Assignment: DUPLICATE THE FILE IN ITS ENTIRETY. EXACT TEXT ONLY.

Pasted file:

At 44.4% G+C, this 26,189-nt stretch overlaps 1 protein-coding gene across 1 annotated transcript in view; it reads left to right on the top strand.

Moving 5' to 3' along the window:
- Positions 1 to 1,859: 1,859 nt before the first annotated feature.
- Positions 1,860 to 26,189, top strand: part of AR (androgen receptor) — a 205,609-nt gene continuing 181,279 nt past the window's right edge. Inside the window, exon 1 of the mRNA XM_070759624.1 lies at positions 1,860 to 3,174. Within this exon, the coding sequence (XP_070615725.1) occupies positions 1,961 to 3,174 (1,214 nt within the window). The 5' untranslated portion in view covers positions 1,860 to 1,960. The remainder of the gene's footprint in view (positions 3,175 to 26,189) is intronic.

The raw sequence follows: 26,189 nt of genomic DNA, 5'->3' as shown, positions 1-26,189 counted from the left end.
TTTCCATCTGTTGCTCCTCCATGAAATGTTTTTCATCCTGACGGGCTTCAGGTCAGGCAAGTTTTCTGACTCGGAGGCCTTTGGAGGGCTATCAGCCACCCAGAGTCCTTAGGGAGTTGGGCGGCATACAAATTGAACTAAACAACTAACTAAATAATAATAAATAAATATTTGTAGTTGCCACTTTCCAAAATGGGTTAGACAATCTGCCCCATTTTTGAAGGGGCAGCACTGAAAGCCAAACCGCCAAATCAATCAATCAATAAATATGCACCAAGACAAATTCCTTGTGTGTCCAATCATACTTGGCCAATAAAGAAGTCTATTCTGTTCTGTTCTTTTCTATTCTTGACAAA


At 44.4% G+C, this 26,189-nt stretch overlaps 1 protein-coding gene across 1 annotated transcript in view; it reads left to right on the top strand.

Moving 5' to 3' along the window:
- Positions 1 to 1,859: 1,859 nt before the first annotated feature.
- Positions 1,860 to 26,189, top strand: part of AR (androgen receptor) — a 205,609-nt gene continuing 181,279 nt past the window's right edge. Inside the window, exon 1 of the mRNA XM_070759624.1 lies at positions 1,860 to 3,174. Within this exon, the coding sequence (XP_070615725.1) occupies positions 1,961 to 3,174 (1,214 nt within the window). The 5' untranslated portion in view covers positions 1,860 to 1,960. The remainder of the gene's footprint in view (positions 3,175 to 26,189) is intronic.

The raw sequence follows: 26,189 nt of genomic DNA, 5'->3' as shown, positions 1-26,189 counted from the left end.
TTTCCATCTGTTGCTCCTCCATGAAATGTTTTTCATCCTGACGGGCTTCAGGTCAGGCAAGTTTTCTGACTCGGAGGCCTTTGGAGGGCTATCAGCCACCCAGAGTCCTTAGGGAGTTGGGCGGCATACAAATTGAACTAAACAACTAACTAAATAATAATAAATAAATATTTGTAGTTGCCACTTTCCAAAATGGGTTAGACAATCTGCCCCATTTTTGAAGGGGCAGCACTGAAAGCCAAACCGCCAAATCAATCAATCAATAAATATGCACCAAGACAAATTCCTTGTGTGTCCAATCATACTTGGCCAATAAAGAAGTCTATTCTGTTCTGTTCTTTTCTATTCTTGACAAA